completely new agricultural paradigms like perennial polycultures and
After the presentations, the participants broke into six
subcommittees to discuss how plant breeders fit into each of the national goals.
They were asked to answer three questions: 1) How can plant breeding support the
goals, 2) What is needed to assemble a factual and compelling case, and 3) What
partnerships should plant breeding build with others. The subcommittees were
then directed to develop an action plan for the next five years, as well as a
two-year near term plan, which they presented to the whole group at the end of
Out of the group deliberations, a number of common themes
emerged. On the topic of how plant breeding can support national strategic
goals, most groups felt that maintaining the genetic diversity of our crops is a
critical goal, while continuing our efforts to develop well adapted varieties
that are nutritious, productive, resistant to biotic and abiotic stresses, and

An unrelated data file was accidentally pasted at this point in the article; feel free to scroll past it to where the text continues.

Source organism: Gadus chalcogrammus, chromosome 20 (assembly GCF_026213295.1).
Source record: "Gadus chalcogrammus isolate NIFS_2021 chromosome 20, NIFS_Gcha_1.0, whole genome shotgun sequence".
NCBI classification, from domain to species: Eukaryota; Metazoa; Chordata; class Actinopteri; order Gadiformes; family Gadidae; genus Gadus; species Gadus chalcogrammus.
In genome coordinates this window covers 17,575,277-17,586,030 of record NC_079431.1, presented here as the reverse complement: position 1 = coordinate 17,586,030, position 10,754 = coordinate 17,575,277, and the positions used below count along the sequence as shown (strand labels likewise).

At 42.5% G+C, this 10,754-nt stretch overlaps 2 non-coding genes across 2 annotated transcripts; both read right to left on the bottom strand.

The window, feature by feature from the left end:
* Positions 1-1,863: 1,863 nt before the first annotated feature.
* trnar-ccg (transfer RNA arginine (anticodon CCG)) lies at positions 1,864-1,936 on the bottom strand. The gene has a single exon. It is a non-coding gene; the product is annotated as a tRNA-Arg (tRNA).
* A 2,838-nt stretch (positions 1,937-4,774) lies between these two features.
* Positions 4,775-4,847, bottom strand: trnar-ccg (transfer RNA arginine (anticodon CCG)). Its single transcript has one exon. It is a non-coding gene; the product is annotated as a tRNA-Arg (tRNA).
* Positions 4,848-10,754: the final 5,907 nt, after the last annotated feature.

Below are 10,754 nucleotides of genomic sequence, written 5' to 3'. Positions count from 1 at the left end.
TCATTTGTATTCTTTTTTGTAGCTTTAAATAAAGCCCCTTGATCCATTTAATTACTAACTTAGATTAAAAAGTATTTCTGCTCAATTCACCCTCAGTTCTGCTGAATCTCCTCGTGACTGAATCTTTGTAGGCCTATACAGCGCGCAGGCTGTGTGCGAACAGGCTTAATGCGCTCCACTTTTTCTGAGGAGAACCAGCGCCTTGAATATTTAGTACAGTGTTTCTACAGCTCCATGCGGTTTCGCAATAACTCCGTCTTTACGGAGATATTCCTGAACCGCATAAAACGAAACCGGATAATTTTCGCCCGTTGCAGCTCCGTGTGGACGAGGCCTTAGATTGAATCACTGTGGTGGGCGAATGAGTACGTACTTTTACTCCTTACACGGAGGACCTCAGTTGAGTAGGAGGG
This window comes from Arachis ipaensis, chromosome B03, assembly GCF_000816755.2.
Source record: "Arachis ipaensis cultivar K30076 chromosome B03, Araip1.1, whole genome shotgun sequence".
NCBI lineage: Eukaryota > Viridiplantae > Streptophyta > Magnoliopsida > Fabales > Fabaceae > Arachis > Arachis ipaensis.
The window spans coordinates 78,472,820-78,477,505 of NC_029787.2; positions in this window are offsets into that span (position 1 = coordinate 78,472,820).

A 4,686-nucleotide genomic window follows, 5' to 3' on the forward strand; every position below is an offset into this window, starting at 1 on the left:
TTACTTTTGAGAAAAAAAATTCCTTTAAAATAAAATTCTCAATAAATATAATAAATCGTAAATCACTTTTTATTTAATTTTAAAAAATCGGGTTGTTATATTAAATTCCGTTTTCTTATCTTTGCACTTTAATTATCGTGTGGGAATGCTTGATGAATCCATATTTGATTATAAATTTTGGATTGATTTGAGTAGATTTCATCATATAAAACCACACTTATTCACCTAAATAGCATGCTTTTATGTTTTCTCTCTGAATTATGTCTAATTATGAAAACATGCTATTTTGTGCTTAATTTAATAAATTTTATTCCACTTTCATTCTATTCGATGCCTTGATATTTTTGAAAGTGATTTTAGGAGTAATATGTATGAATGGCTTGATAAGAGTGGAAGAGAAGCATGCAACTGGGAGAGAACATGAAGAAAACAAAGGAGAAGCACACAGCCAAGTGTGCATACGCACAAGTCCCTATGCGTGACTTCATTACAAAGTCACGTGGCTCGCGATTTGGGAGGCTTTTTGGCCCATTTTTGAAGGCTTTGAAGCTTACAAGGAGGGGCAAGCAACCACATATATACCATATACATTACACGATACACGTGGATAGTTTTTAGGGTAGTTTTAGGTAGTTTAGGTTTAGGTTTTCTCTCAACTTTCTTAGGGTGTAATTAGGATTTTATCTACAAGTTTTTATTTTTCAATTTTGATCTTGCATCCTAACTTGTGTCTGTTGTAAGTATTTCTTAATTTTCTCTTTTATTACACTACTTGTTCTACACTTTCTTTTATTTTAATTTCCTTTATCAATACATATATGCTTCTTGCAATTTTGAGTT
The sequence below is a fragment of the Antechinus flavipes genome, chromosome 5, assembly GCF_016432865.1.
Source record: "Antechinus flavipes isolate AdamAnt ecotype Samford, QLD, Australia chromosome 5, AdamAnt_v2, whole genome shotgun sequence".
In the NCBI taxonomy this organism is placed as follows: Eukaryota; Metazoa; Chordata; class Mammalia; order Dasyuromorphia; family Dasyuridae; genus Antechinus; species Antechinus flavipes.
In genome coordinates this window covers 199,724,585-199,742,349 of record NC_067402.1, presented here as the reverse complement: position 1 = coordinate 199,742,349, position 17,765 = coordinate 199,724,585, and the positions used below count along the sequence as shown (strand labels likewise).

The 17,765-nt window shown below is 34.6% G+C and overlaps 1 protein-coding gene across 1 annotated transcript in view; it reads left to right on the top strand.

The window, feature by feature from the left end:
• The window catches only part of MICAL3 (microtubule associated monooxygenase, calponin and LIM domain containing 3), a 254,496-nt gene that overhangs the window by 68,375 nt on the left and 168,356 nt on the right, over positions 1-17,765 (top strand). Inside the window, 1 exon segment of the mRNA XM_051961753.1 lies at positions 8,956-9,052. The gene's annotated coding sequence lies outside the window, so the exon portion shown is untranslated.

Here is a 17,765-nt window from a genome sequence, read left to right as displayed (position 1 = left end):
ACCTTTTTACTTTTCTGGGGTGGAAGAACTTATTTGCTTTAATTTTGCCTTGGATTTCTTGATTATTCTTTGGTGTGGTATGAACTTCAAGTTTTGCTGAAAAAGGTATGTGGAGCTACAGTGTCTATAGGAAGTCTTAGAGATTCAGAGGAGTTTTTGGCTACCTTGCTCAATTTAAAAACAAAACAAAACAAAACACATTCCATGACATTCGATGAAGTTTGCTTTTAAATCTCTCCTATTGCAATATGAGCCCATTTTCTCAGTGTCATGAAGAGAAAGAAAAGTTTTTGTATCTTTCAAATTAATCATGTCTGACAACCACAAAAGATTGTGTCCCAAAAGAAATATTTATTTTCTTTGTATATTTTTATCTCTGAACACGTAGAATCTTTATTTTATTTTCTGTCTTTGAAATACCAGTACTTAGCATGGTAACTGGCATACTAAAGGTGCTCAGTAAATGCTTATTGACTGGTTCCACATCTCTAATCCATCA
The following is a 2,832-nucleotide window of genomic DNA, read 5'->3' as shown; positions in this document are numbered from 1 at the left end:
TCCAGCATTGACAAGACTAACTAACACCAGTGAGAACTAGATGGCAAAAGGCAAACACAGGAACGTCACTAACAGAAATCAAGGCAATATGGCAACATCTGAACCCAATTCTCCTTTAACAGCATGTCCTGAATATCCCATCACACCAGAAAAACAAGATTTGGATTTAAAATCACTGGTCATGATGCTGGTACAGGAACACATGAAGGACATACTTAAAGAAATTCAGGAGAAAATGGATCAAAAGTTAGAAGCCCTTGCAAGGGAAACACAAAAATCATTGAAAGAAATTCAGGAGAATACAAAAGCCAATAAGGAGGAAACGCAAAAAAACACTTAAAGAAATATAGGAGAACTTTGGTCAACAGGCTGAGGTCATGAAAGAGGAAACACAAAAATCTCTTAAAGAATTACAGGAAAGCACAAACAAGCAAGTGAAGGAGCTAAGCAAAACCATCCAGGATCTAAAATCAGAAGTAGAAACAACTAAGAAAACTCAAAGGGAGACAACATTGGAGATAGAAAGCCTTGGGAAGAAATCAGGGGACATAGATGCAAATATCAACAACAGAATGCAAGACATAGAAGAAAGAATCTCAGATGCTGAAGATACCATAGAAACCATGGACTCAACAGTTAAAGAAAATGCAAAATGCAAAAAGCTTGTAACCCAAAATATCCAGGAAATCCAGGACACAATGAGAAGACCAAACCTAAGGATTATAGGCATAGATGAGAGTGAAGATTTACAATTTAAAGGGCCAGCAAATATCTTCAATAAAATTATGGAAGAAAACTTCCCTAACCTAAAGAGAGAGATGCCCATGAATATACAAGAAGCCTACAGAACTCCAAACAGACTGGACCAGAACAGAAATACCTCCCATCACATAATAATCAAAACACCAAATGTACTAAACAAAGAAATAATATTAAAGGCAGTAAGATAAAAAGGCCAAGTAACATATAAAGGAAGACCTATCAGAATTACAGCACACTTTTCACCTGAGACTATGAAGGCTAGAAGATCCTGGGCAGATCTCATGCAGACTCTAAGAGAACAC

that have a place in a value added economy. When asked to describe what is
needed to assemble a factual and compelling case for plant breeding, the most
common observation was that we need to more effectively communicate our numerous
successes, the key being to let community leaders and decision makers know just
what we can provide. On the topic of what partnerships plant breeders need to
build, several groups felt that it will be important to more fully integrate
food and health professionals into our breeding efforts. We also need to engage
consumer groups and local agricultural communities much earlier in the research
and development pathway.
In the action plans of the individual
committees, there was a common call to accumulate success stories and make them
available on a website that is attractive to students and the public at large.
It was also felt that information about the role of plant breeders should be
provided in pamphlet form to K-12, 4-H and Master Gardner Programs. It was
suggested that plant breeders should develop symposia at cross-science meetings
like AAAS, to more fully integrate our field into the scientific community and
raise awareness of our contributions. A strong emphasis was focused on forming
an international society of plant breeders, to put the interests of plant
breeders at the fore. There was also a unified call to form partnerships with